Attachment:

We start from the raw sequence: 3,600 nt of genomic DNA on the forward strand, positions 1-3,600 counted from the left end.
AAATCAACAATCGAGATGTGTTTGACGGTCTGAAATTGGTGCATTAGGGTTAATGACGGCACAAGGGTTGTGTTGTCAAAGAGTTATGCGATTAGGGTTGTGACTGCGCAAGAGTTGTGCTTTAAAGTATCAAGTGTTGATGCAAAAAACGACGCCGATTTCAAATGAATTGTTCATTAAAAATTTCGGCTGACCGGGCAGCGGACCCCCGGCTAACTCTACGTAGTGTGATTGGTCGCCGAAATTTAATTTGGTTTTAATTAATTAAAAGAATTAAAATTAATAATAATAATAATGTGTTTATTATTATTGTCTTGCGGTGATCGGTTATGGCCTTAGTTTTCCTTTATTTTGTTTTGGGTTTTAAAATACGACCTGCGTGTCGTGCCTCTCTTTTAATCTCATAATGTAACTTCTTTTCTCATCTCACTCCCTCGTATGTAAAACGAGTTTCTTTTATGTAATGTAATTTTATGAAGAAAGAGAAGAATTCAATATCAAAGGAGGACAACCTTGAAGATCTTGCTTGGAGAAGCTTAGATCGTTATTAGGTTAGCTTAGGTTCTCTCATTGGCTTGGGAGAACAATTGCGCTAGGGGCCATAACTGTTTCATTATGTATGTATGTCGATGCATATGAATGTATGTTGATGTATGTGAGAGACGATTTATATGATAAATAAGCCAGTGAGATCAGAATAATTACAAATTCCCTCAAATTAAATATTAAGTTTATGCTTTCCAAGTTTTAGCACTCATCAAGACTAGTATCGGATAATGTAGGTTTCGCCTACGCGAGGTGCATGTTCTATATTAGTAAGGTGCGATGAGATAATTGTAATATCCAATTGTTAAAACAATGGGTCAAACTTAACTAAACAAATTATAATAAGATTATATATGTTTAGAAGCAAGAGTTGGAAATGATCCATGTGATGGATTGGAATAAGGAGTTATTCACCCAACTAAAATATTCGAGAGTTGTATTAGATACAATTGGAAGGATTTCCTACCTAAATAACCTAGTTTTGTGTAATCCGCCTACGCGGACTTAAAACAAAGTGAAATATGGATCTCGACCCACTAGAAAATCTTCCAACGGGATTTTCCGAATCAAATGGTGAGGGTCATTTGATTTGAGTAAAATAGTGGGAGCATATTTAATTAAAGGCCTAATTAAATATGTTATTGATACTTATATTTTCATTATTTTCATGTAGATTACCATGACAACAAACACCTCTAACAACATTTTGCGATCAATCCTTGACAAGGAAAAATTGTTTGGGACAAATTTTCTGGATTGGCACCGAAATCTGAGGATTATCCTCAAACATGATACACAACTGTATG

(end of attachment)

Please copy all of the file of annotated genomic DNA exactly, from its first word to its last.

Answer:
We start from the raw sequence: 3,600 nt of genomic DNA on the forward strand, positions 1-3,600 counted from the left end.
AAATCAACAATCGAGATGTGTTTGACGGTCTGAAATTGGTGCATTAGGGTTAATGACGGCACAAGGGTTGTGTTGTCAAAGAGTTATGCGATTAGGGTTGTGACTGCGCAAGAGTTGTGCTTTAAAGTATCAAGTGTTGATGCAAAAAACGACGCCGATTTCAAATGAATTGTTCATTAAAAATTTCGGCTGACCGGGCAGCGGACCCCCGGCTAACTCTACGTAGTGTGATTGGTCGCCGAAATTTAATTTGGTTTTAATTAATTAAAAGAATTAAAATTAATAATAATAATAATGTGTTTATTATTATTGTCTTGCGGTGATCGGTTATGGCCTTAGTTTTCCTTTATTTTGTTTTGGGTTTTAAAATACGACCTGCGTGTCGTGCCTCTCTTTTAATCTCATAATGTAACTTCTTTTCTCATCTCACTCCCTCGTATGTAAAACGAGTTTCTTTTATGTAATGTAATTTTATGAAGAAAGAGAAGAATTCAATATCAAAGGAGGACAACCTTGAAGATCTTGCTTGGAGAAGCTTAGATCGTTATTAGGTTAGCTTAGGTTCTCTCATTGGCTTGGGAGAACAATTGCGCTAGGGGCCATAACTGTTTCATTATGTATGTATGTCGATGCATATGAATGTATGTTGATGTATGTGAGAGACGATTTATATGATAAATAAGCCAGTGAGATCAGAATAATTACAAATTCCCTCAAATTAAATATTAAGTTTATGCTTTCCAAGTTTTAGCACTCATCAAGACTAGTATCGGATAATGTAGGTTTCGCCTACGCGAGGTGCATGTTCTATATTAGTAAGGTGCGATGAGATAATTGTAATATCCAATTGTTAAAACAATGGGTCAAACTTAACTAAACAAATTATAATAAGATTATATATGTTTAGAAGCAAGAGTTGGAAATGATCCATGTGATGGATTGGAATAAGGAGTTATTCACCCAACTAAAATATTCGAGAGTTGTATTAGATACAATTGGAAGGATTTCCTACCTAAATAACCTAGTTTTGTGTAATCCGCCTACGCGGACTTAAAACAAAGTGAAATATGGATCTCGACCCACTAGAAAATCTTCCAACGGGATTTTCCGAATCAAATGGTGAGGGTCATTTGATTTGAGTAAAATAGTGGGAGCATATTTAATTAAAGGCCTAATTAAATATGTTATTGATACTTATATTTTCATTATTTTCATGTAGATTACCATGACAACAAACACCTCTAACAACATTTTGCGATCAATCCTTGACAAGGAAAAATTGTTTGGGACAAATTTTCTGGATTGGCACCGAAATCTGAGGATTATCCTCAAACATGATACACAACTGTATG